At embarkation, guests’ temperatures will be taken with no-contact infrared thermometers. If the guest requires further testing, shoreside medical treatment centers are within close proximity.
The crew will sanitize guests’ luggage handles before delivery to the stateroom.
On Board Protection
Protocols continue to change. However, at this time, guests must wear face coverings when moving through public spaces.
There is ample hand sanitizer available throughout the ship. Frequent use is required by all guests and crew.
The crew has implemented enhanced cleaning and disinfecting measures throughout the ship.
State-of-the-art fan coil air conditioning units are in place. There is no recirculating of air onboard the ships.
A limited number of guests allowed onboard. No non-essential visitors.
Enhanced safety and social distancing throughout the dining room.
The crew thoroughly sanitizes fitness mats and equipment after each use.
Safety Exploring Ashore
Personal portable Quietvox commentary systems will allow you to hear guides while social distancing.
Shore excursions in small groups. Guests must use hand sanitizers when getting on and off coaches.
Safe Crew Protocols
Crew must complete pre-boarding medical tests and isolation periods, in-depth health and safety training. They must use face coverings and practice social distancing.
All crew members are trained on enhanced operating protocols. Each ship has its own Public Health Officer overseeing all aspects of health and sanitation for guests and crew.
Crew health will be monitored for potential symptoms. Temperatures checked two times a day.
The crew will wear face coverings during working hours and continue to respect social distancing in their living quarters.
The decision of when it is safe for you, personally, to travel, is based on many factors. However, AmaWaterways safe river cruising is one of the best options available today.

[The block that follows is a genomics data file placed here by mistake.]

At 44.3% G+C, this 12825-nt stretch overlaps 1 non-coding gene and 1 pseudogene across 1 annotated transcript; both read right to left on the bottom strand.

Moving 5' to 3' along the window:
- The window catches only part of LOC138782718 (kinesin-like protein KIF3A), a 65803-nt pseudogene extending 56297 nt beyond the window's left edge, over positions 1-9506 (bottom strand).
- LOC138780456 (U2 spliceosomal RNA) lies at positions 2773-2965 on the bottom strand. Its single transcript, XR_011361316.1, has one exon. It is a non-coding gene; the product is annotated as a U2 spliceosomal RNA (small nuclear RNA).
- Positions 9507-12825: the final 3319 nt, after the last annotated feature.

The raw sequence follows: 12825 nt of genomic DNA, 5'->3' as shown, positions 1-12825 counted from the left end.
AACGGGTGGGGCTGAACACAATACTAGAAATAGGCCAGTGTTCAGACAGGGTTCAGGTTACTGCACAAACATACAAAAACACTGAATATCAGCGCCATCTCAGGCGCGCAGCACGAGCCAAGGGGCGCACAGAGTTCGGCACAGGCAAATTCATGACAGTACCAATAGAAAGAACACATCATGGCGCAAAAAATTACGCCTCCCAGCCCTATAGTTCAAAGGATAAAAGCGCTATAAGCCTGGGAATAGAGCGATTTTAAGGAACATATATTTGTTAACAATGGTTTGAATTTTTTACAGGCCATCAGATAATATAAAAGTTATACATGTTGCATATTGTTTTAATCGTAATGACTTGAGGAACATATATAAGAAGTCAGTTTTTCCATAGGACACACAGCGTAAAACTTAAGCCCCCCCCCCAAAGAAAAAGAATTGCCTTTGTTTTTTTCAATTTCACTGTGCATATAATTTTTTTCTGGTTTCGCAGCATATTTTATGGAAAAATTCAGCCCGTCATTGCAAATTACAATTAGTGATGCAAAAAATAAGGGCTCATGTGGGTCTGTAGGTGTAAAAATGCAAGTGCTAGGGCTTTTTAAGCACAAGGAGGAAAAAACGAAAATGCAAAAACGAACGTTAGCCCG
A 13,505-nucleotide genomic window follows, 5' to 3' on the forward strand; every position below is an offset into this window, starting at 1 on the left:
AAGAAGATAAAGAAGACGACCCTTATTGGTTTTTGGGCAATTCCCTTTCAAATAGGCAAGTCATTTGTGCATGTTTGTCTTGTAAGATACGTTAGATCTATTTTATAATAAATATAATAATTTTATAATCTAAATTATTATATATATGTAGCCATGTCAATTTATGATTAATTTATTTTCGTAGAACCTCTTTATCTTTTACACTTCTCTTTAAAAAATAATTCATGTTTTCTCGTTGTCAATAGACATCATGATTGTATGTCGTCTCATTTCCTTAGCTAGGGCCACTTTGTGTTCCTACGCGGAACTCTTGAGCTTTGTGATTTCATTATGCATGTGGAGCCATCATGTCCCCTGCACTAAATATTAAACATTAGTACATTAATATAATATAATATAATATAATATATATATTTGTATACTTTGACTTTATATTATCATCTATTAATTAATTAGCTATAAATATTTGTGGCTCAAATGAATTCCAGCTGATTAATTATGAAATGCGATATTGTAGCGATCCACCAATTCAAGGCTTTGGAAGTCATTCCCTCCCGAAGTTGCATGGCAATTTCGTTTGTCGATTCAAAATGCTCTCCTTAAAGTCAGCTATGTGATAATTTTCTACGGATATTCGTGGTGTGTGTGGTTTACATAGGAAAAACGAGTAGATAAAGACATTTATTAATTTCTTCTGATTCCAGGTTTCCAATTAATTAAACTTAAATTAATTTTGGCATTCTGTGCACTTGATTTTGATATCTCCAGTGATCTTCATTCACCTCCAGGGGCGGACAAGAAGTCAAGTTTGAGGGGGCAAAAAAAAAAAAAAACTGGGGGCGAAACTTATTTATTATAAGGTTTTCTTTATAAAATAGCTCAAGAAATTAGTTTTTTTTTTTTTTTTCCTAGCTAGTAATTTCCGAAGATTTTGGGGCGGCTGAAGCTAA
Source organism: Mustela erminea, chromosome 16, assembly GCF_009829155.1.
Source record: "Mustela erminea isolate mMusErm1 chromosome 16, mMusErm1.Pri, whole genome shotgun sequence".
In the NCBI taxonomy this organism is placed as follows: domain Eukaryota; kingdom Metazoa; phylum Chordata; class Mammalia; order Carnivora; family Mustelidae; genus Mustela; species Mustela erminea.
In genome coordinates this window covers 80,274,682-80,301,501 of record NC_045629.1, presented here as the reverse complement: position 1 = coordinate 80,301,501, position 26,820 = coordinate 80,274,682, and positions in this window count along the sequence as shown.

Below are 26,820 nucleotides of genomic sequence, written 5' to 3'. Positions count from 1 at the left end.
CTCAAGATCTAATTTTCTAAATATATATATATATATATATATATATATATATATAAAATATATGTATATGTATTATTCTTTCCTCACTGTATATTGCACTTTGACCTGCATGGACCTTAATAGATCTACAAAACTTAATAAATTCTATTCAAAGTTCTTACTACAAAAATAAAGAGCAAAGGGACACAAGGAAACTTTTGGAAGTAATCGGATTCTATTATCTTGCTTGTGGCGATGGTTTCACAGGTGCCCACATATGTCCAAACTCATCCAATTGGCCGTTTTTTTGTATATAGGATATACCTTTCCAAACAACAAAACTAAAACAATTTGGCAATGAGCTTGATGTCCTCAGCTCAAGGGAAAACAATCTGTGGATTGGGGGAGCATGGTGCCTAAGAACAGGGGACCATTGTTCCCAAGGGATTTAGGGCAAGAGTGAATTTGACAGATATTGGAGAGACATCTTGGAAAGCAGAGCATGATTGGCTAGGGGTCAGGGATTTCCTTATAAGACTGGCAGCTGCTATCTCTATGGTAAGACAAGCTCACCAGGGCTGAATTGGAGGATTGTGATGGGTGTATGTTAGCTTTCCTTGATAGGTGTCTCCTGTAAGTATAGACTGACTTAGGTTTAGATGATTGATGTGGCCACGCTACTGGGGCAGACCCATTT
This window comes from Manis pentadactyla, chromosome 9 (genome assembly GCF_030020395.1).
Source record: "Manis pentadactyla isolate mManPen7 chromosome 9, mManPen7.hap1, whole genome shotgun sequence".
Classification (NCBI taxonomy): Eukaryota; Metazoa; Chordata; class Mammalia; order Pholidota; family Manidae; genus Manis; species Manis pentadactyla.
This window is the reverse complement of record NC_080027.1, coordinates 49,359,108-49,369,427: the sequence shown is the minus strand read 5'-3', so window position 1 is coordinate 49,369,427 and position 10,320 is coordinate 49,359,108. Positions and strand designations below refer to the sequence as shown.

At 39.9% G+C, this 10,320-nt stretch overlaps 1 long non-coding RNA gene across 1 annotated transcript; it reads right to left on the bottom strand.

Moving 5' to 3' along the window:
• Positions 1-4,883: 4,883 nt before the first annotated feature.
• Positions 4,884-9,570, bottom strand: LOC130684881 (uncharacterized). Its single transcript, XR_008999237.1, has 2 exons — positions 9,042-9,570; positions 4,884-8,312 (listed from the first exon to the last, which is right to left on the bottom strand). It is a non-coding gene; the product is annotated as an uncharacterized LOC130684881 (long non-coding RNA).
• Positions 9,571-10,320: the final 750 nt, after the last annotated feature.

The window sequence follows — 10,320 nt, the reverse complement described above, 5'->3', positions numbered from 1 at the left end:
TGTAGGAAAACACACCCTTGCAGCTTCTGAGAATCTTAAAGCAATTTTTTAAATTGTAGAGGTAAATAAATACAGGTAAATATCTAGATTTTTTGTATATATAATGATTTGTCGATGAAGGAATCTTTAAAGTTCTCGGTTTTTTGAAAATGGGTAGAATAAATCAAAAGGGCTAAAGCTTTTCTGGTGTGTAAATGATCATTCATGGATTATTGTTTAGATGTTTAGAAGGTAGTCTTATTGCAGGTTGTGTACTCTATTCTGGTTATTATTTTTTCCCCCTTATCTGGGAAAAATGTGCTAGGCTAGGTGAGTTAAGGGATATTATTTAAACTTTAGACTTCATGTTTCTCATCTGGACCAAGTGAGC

When you think about where a wine comes from, what countries do you think of?
I think about France, Argentina, Spain, Italy, and the state of California here in the United States.
I never thought of Croatia as a wine-growing region until I visited the country for myself in 2019.
Yet, it should come as no surprise that parts of Croatia are ideal for grape growing, considering it is located just across the Adriatic Sea from Italy.
Croatians have literally been making wine for thousands of years. And good ones at that. With the increase in tourists visiting the country in recent years (nearly 21 million tourists visited Croatia in 2019), it should come as no surprise that more and more people are tasting and liking Croatian wines.
And that’s why Win Burke and Mirena Bagur, Boston residents, decided that it was the right time to start introducing Croatian wines to the United States.
Mirena Bagur grew up in the small town of Metkovic in the Dubrovnik-Neretva region of the Dalmatian coast. For Mirena’s family, traditions were important. Her grandfather had a Plavac Mali (a type of Croatian red wine) vineyard.
Mirena is the VP of Brand Management of Croatian Premium Wines. She moved to the U.S. after college and started a career in global communications. She later became involved in high tech, which is where she met Win Burke some thirty years ago.
Win is what you would call a serial high tech entrepreneur. He is highly experienced in the early stages of startups and is the President and CEO of Croatian Premium Wines.